Creswell checking off moratorium to-do list

CRESWELL – The city council passed two resolutions this month to address receiving money from the Department of Environmental Quality (DEQ)’s Clean Water State Revolving Fund (CWSRF) program.

The CWSRF “acts like an environmental infrastructure bank by providing below-market rate loans to eligible recipients for water infrastructure projects,” wrote Lauren Wirtis, DEQ communications and outreach manager. “Repayments of loan principal and interest earnings are recycled back into the program to finance new projects that allow the funds to ‘revolve’ at the state level over time.”

Wirtis wrote that Creswell applied to the CWSRF program for a planning loan. The City will use this money to update its Wastewater System Facilities Plan (WSFP), which is a requirement imposed by the DEQ in its wastewater permit.

According to Wirtis, the updated WSFP will “identify existing and projected deficiencies, develop alternatives to address deficiencies, and identify alternatives for wastewater system improvements for the City. The updated facility plan will address permitting requirements for biological oxygen demand, suspended solids, ammonia, and temperature limits for the wastewater system to meet DEQ requirements.”

The City will remain under a moratorium until this plan update, as well as the other requirements, are completed. So far, city manager Michelle Amberg said the City has completed its smoke testing, which it earned 15 connections for. Now, the City is accepting bids from contractors to televise the City’s sewer connections. This is a process where people send cameras through the lines, which Amberg said “is kind of like a colonoscopy for the city.” She added that “it will identify areas that need to be replaced, and once that’s done, we’ll get five more connections.”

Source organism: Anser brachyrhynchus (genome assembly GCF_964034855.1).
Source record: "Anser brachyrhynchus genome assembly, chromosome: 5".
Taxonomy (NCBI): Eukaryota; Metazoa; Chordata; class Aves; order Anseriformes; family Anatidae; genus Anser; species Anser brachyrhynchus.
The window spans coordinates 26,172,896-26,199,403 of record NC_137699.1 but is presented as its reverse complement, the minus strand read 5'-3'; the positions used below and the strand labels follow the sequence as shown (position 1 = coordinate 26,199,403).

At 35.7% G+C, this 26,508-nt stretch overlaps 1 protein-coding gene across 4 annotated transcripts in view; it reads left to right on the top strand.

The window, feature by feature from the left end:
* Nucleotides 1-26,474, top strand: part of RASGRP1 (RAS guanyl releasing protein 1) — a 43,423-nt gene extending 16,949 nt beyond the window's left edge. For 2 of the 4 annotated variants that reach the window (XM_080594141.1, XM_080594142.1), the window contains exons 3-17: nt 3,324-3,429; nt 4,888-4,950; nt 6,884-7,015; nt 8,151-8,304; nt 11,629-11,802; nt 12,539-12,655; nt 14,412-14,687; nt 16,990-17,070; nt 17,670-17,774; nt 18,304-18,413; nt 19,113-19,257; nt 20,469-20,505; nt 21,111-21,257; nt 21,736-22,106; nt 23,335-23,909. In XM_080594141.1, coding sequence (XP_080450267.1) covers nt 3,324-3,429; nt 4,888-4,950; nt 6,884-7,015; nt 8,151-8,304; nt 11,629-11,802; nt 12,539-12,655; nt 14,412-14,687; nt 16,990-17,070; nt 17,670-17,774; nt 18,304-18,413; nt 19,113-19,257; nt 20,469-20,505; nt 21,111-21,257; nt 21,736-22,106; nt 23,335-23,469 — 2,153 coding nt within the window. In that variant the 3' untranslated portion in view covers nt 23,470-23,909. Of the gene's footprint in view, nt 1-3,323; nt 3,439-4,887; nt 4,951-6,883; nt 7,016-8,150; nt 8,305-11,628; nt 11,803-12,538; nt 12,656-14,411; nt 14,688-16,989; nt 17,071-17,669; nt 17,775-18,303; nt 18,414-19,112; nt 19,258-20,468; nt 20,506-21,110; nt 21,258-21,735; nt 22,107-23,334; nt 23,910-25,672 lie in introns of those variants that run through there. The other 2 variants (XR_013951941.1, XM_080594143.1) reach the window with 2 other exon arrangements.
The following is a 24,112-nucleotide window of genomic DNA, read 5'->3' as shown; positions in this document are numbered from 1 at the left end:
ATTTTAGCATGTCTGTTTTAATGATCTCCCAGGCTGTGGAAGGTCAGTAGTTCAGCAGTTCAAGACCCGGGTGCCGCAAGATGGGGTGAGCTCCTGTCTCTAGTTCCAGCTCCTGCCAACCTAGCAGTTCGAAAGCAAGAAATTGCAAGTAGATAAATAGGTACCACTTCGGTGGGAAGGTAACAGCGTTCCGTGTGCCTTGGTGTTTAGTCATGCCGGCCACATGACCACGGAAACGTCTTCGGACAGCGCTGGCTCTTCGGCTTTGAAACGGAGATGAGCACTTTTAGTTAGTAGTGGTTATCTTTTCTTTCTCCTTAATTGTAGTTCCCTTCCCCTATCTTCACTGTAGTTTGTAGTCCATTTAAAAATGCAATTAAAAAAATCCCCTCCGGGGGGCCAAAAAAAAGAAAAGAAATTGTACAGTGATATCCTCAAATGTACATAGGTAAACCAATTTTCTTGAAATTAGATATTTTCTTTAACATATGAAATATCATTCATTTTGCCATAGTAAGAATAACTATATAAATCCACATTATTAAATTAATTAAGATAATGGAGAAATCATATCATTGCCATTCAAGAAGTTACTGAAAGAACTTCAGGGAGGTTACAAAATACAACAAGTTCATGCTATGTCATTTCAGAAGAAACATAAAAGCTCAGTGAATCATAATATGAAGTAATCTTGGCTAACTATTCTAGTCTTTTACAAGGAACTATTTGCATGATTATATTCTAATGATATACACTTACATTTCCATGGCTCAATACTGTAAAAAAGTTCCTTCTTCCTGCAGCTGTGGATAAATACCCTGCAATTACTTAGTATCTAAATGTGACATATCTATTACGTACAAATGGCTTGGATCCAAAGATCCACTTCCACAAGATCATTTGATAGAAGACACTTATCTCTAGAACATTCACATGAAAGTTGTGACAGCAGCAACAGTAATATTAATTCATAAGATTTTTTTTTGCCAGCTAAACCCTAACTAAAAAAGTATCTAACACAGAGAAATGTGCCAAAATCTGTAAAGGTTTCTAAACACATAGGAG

The City, according to Wirtis, has also completed its study of its sewage collection system, which also includes a plan for eliminating inflow of stormwater and groundwater. She said upcoming requirements from the DEQ per its National Pollutant Discharge Elimination System permit and Mutual Agreements and Order includes the submission of an updated WSFP by December 2024.

Updating the Wastewater System Facilities Plan was originally set to be paid from the City’s reserves which it has accumulated over the past fiscal year. These reserves will also be needed in future fiscal years to update the wastewater plant, though – and that price tag is tens of millions of dollars, which will exceed the City’s Sewer Capital Reserves Fund’s total reserves.

“What the resolutions actually do is they acknowledge the grant, and they allow us to bring the grant into the budget because, at the time the budget was created, we didn’t know we were going to get a grant. All the money has to be accounted for and transparent, so we brought it before city council to amend the budget and add that amount to the budget,” Amberg said. “Then we had another resolution to expend it. What typically happens with a grant like this is we spend the money upfront, and then we get reimbursed, so it’s a reimbursement grant.”

The $219,120 from the DEQ is actually a forgivable loan. Amberg said the amount of money which will be considered a loan versus how much will be considered grant money “will depend on how (the DEQ) rates our median income.”

Although the City has applied for the money from the DEQ, Wirtis said it will take several months for the City to go through the loan process and actually receive the money.



View this profile on Instagram


The Chronicle (@thechronicle1909) • Instagram photos and videos